Saturday, January 02, 2016
`People Who Have Done Nothing Spectacular'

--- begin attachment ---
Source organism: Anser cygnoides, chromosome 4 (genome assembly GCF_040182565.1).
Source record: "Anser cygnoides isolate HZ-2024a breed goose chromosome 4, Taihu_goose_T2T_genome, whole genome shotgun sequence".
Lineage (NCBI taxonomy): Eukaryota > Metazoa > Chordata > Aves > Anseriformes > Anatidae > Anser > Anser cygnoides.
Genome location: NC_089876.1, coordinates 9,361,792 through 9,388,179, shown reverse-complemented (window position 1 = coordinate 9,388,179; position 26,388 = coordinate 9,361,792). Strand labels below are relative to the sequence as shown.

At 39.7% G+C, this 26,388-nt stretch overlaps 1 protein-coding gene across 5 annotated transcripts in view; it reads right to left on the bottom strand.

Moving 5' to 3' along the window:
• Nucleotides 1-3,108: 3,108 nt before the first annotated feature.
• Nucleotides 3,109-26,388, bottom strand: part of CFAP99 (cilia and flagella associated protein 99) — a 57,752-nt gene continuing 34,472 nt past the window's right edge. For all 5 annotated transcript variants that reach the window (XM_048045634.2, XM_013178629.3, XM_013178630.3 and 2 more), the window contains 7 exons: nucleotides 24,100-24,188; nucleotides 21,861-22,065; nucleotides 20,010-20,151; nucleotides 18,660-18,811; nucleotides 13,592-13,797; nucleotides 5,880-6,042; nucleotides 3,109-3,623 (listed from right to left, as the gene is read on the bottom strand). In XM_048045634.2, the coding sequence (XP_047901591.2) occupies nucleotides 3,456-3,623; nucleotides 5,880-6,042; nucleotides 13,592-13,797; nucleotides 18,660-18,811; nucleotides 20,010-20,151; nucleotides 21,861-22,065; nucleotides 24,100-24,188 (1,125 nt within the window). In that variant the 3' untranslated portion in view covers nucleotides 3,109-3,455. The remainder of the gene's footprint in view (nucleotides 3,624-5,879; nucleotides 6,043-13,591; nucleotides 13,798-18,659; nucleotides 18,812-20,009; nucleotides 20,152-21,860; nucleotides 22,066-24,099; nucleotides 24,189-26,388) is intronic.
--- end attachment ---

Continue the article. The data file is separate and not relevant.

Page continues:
With his plainspoken diction and deceptively conversational rhythms, Edwin Arlington Robinson ranks high among the memorable and readily memorizable poets. Like a benign virus, his poems invade one’s imagination and replicate their host, turning his stories into our memories. (We all know Richard Cory and Miniver Cheevy.) The best of Robinson’s work has the virtues of good fiction. He writes not about stylized heroes and villains (which would include self-serving poets) but men and women we recognize in their modesty and fallibility. Even their eccentricities seem familiar, not campy or cartoonish. Here is “The Clerks” from his first collection, The Torrent and the Night Before (1896):